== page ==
About three weeks ago my family told me that they wanted to try a traditional American breakfast. Would I cook it for them? Of course, I said, and after debating what to make, ultimately decided on French toast, eggs, bacon, and home fries. The night before the breakfast, my okaasan went to buy all of the ingredients I had written out for her, and even came back with maple syrup and cinnamon. Well, when it was time to eat, I suddenly got worried. What would happen if they didn't like it? Fortunately that was not the case, as I watched okaasan put pieces of French toast on her plate, then pile eggs, bacon, potatoes and syrup on top, eating it like an open-faced sandwich.
I found this breakfast, and the experience of making norimaki sushi with okaasan a few days later to be two rather important milestones, because since this time I have been able to go into the kitchen and cook things on my own. My family now sees this as normal, and I don't feel weird about it. In addition, I am now very frequently included in the daily decision-making processes of the family, whether it is what we should have for dinner or where to go on the Hato bus tour of Tokyo. And, I am actually given a choice of whether I want to attend a function or not, quite a change from being dragged around likes a puppy dog on a leash!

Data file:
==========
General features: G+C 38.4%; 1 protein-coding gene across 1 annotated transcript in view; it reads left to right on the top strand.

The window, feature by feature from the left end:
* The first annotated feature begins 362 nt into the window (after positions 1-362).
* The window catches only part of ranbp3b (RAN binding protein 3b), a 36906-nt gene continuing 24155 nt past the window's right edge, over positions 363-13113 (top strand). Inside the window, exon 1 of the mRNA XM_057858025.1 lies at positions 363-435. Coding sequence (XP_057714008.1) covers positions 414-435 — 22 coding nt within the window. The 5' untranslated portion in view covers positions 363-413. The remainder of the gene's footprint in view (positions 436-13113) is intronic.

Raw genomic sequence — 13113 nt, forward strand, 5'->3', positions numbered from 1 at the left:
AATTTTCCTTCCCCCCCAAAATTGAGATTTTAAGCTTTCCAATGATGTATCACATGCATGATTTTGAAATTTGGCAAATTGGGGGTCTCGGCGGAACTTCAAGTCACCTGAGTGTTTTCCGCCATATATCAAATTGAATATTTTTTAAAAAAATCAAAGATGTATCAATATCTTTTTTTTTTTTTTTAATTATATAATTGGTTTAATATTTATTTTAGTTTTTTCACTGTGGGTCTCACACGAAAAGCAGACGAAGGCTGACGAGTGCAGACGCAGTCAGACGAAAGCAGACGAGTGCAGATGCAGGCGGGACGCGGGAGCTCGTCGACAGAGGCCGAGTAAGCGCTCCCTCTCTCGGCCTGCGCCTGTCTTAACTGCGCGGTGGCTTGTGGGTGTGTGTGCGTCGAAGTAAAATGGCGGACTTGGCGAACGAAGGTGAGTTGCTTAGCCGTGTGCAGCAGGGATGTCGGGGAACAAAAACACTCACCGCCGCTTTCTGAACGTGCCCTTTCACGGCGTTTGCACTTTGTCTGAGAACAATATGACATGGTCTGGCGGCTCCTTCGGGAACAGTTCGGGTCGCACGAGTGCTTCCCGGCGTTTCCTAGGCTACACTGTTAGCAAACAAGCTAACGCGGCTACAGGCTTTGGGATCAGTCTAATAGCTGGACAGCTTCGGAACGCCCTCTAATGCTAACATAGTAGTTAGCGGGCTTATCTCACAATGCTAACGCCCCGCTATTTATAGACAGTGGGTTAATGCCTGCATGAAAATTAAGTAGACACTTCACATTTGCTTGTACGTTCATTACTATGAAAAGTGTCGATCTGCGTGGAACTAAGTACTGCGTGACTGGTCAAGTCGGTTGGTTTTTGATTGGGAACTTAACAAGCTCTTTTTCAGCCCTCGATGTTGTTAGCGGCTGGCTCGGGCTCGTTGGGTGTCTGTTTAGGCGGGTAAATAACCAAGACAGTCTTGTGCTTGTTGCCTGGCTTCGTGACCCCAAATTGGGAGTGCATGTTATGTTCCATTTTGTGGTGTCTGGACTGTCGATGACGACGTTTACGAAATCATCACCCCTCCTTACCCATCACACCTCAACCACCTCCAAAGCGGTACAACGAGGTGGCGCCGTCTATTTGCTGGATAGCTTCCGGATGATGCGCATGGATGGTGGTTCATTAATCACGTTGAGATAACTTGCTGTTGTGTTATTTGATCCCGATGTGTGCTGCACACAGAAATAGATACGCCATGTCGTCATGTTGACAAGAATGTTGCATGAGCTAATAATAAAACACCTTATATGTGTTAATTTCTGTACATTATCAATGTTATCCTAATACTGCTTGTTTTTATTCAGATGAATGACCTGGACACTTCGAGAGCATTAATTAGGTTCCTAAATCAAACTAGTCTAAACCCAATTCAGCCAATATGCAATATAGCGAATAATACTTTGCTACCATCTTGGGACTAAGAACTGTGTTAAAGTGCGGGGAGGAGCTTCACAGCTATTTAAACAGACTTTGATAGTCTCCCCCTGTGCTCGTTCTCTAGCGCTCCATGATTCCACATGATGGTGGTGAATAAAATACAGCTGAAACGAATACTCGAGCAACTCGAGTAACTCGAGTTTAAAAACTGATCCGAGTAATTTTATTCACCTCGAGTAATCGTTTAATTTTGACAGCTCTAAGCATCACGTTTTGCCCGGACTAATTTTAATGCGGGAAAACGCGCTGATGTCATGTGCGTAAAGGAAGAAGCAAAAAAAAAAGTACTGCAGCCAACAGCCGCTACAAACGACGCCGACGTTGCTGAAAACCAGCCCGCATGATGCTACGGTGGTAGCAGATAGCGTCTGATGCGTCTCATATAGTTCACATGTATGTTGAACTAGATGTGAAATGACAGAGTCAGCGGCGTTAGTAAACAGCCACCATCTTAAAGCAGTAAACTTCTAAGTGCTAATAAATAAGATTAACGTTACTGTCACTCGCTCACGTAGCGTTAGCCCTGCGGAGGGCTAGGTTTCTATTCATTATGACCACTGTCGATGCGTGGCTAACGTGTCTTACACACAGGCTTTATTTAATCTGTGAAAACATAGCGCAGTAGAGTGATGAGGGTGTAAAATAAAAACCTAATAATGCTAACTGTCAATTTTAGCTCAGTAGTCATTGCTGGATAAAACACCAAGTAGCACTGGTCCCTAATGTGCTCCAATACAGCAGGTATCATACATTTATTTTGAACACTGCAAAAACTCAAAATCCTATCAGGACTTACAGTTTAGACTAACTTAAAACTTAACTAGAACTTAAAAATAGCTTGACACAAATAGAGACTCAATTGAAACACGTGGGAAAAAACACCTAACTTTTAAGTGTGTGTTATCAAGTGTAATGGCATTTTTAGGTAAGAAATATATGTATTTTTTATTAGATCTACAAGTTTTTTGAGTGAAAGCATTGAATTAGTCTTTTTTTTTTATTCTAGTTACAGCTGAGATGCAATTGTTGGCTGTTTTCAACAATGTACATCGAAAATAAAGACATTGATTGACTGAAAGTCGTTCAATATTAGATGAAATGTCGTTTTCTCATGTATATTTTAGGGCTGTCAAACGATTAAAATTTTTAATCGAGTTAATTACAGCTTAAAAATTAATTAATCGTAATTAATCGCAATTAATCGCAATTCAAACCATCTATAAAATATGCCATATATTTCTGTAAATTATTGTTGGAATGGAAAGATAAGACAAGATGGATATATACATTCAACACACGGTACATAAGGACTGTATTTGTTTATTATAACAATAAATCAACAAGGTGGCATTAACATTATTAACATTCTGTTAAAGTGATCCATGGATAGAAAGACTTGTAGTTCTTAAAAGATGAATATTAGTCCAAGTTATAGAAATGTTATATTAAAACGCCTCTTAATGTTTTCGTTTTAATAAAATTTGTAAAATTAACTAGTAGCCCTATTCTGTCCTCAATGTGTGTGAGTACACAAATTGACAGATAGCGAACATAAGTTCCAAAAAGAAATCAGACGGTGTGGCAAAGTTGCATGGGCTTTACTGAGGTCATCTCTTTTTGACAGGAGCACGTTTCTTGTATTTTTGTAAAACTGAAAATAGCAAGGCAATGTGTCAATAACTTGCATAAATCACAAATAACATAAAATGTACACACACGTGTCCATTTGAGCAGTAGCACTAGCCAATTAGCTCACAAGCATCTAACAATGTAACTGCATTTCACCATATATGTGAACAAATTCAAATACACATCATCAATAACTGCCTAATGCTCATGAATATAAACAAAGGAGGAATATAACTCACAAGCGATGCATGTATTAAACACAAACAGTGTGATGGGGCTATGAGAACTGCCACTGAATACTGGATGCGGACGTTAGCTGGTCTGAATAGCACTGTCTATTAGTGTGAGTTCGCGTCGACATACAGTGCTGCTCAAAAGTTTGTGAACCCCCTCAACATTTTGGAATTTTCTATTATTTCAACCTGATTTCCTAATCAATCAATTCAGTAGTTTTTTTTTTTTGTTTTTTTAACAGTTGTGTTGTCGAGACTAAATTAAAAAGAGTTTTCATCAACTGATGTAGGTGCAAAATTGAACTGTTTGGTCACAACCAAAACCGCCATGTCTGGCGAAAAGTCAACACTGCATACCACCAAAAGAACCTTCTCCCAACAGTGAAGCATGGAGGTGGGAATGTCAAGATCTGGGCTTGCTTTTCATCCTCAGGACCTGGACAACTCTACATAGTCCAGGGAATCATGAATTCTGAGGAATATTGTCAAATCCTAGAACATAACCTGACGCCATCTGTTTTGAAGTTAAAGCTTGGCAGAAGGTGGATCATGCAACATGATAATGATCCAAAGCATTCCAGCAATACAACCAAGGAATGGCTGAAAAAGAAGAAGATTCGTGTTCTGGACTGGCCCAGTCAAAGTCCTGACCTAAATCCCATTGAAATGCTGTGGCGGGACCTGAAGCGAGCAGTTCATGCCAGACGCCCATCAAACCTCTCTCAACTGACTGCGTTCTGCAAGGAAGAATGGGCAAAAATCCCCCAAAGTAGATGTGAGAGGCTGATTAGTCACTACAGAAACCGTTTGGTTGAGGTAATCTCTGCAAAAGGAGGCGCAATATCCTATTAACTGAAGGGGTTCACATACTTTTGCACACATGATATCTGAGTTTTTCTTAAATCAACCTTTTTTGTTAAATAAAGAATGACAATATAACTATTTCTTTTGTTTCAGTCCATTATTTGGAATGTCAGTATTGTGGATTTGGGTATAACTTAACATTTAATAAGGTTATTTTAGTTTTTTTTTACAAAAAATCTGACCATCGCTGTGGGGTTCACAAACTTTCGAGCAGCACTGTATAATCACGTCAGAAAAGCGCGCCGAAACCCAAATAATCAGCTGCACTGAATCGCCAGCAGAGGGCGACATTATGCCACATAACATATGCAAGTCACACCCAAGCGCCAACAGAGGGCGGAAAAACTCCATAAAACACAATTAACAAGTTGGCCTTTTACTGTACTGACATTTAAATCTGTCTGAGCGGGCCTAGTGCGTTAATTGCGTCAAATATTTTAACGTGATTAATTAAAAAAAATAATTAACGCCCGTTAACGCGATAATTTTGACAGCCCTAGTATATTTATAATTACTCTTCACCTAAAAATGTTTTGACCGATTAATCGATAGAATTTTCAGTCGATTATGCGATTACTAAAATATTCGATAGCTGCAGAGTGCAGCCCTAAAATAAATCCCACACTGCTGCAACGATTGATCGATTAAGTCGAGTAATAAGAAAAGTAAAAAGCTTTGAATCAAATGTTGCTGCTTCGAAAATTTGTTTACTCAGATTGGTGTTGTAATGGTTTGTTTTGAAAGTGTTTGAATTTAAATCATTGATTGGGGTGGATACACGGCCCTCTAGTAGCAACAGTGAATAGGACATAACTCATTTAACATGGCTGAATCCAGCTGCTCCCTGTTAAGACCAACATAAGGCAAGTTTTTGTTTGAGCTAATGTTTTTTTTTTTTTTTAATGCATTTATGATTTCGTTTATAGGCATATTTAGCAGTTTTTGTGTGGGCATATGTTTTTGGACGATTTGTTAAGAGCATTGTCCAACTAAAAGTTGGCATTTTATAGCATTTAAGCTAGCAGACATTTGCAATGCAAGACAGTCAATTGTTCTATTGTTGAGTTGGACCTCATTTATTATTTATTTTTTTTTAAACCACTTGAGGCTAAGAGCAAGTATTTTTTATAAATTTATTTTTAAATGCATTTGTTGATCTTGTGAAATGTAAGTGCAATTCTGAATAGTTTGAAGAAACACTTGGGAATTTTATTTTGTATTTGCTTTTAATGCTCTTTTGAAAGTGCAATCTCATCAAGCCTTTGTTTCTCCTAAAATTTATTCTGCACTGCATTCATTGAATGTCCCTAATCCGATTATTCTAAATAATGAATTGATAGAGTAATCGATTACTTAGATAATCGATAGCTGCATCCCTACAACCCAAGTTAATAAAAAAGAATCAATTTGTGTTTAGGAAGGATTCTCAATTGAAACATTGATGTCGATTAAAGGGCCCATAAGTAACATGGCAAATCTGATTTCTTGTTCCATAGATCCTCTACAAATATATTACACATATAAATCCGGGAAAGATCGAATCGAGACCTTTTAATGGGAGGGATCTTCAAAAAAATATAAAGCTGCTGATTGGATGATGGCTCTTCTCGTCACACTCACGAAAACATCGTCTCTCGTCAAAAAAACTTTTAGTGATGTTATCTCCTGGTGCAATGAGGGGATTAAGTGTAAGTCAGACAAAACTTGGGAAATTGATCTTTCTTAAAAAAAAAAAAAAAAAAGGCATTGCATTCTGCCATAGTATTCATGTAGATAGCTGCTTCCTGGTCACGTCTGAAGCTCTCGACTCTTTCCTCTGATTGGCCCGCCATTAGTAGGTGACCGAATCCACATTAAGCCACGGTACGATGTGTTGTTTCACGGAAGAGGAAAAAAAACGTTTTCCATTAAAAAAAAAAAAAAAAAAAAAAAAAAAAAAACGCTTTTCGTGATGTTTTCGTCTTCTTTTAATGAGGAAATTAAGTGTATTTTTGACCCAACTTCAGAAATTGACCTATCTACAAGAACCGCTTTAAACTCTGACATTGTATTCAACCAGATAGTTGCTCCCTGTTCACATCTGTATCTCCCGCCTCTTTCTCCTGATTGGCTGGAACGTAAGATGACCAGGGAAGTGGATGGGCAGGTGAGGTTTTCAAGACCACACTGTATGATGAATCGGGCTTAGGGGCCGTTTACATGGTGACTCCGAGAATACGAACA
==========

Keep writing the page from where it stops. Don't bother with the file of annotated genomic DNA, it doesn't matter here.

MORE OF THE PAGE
The other night otoosan and I were alone for dinner again, and again I set the table, and served the food. He always eats his rice after everything else, and does the same thing with noodles. When it's just the two of us it's not very formal at all. He usually reads the paper while I watch TV, and when one of us has something to say to the other, we say it. Okaasan never knows if he'll be coming home for dinner, and usually tells me to eat whenever I feel like it, so sometimes I start before he comes home.
I had already finished eating, put my dishes away, and was watching TV when otoosan finished eating what I had served him and then said "Mori-san, udon o tabemasu " (I want some noodles) and stuck out his bowl. At first I was really surprised—it was the first time he had ever asked me to make something for him that the okaasan hadn't left out for me to cook or serve.
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(Toward the end of the homestay) okaasan and I have been getting really close lately. One day when my university didn't have any classes, I went with her to her ceramics workshop, where she showed me a lot of the pieces that she and her friends will be selling in an upcoming festival. Afterwards we went to a little coffee shop nestled in the wooded mountains by a small waterfall, where she and her friends usually go after class. We had coffee and apple pie and talked a lot about the view, her secret recipe for pilaf rice, why the kids who were having pottery lessons wouldn't talk to me, even though I was talking to them, and how lonely she'll be when I leave.